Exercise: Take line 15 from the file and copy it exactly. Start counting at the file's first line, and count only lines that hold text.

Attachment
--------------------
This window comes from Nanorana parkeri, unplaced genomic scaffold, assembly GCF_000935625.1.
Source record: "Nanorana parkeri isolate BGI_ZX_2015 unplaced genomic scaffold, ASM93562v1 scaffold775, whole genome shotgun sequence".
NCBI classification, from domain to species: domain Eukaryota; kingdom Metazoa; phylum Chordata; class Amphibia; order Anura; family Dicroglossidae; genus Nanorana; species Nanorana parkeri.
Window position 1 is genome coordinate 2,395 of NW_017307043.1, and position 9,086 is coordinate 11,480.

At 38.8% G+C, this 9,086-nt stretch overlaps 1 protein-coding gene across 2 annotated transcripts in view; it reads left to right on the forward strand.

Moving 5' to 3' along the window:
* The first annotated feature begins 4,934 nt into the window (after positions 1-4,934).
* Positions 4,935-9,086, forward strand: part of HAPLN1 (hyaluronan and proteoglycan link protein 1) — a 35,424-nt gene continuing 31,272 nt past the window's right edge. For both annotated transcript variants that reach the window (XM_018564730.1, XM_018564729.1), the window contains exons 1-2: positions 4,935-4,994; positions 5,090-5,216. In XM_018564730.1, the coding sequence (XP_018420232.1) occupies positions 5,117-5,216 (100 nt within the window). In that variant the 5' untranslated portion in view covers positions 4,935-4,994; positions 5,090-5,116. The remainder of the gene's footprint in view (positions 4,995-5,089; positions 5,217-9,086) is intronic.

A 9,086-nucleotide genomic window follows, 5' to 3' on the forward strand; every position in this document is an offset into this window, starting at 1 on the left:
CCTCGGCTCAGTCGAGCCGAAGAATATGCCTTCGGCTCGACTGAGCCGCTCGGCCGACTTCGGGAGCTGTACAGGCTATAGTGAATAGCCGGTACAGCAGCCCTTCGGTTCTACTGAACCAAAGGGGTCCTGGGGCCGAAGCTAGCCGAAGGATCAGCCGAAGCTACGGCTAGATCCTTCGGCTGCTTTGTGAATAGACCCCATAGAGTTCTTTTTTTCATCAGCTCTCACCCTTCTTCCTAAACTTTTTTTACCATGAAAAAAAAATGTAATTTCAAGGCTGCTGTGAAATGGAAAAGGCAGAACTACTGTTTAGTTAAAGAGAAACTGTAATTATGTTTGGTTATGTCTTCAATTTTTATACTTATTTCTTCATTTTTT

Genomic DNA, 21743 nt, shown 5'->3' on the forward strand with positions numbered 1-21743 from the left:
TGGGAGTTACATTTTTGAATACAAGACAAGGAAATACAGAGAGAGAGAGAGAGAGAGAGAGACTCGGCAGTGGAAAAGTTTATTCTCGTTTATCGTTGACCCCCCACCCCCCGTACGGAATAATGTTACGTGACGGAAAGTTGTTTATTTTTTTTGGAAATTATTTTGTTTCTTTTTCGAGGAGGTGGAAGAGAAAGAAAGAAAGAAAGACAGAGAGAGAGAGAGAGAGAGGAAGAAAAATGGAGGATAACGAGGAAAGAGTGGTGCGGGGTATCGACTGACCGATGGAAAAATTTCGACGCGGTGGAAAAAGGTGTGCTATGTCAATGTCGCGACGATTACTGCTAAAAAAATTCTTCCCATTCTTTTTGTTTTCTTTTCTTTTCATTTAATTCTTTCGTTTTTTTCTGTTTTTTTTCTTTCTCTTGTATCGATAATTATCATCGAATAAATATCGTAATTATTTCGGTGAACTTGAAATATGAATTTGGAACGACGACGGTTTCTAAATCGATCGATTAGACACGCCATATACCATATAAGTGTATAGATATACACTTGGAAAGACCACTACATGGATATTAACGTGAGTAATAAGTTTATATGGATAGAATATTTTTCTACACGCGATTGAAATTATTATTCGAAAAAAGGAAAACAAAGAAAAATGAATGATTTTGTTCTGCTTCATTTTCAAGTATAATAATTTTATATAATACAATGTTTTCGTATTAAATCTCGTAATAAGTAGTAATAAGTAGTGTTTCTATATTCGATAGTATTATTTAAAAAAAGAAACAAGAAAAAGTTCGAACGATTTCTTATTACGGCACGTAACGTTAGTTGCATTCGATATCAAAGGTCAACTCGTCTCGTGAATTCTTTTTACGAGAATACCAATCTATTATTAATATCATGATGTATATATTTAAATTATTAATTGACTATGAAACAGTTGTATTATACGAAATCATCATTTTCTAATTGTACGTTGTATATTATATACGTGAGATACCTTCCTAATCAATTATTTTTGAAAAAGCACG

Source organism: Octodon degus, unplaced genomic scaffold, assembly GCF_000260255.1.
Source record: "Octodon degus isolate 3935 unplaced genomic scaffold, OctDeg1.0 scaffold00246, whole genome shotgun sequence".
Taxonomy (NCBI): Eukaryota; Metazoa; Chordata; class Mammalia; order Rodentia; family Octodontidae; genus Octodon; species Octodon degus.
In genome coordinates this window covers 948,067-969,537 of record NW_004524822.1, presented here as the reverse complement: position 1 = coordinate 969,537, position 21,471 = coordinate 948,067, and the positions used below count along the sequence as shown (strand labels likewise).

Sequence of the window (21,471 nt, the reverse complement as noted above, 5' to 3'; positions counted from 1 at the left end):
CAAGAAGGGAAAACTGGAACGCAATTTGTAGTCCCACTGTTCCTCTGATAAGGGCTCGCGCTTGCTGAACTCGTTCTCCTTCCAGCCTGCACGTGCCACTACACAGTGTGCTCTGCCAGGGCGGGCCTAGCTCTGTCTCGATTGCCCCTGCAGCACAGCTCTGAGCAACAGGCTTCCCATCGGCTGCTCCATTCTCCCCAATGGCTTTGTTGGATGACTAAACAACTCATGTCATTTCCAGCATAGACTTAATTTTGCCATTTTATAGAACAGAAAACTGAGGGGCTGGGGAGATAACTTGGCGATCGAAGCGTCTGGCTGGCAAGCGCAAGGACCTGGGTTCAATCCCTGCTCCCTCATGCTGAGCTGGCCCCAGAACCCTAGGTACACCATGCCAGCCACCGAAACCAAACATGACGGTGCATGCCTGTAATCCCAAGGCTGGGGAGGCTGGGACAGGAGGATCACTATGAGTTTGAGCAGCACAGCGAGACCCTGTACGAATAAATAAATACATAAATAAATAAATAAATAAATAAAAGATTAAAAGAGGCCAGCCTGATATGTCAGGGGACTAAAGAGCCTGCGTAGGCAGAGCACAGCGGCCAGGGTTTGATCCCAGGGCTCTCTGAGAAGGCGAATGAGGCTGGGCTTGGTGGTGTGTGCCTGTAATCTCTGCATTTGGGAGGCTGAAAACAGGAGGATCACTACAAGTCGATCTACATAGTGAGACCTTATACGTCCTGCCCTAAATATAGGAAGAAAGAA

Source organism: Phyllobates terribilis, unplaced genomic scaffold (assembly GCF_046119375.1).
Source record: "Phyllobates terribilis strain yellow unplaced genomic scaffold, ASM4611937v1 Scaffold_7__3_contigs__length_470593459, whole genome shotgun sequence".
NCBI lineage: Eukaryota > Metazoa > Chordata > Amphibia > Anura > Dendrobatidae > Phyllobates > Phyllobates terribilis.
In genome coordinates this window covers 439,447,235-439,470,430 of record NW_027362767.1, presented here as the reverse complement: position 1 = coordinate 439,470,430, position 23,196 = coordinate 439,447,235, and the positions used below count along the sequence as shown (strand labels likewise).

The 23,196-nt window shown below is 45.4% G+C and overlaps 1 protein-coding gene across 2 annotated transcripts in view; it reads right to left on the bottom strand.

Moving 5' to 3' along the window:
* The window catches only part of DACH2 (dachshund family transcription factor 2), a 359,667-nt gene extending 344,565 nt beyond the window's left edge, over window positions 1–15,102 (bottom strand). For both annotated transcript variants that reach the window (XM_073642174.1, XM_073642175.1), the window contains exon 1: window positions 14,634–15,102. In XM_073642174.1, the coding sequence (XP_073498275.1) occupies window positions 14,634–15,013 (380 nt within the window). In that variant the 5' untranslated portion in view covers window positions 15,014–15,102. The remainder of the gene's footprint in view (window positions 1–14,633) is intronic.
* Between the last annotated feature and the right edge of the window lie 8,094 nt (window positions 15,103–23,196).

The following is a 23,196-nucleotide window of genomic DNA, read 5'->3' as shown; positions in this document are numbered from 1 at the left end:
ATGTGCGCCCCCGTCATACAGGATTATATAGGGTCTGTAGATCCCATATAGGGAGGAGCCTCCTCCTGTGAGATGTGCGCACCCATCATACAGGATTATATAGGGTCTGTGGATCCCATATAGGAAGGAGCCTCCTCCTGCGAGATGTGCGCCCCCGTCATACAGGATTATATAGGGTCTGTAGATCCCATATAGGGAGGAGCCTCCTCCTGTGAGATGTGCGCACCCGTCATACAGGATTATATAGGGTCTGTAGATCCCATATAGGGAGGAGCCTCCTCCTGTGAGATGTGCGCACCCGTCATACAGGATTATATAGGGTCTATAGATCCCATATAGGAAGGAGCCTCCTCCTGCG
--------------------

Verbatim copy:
Taxonomy (NCBI): Eukaryota; Metazoa; Chordata; class Mammalia; order Rodentia; family Octodontidae; genus Octodon; species Octodon degus.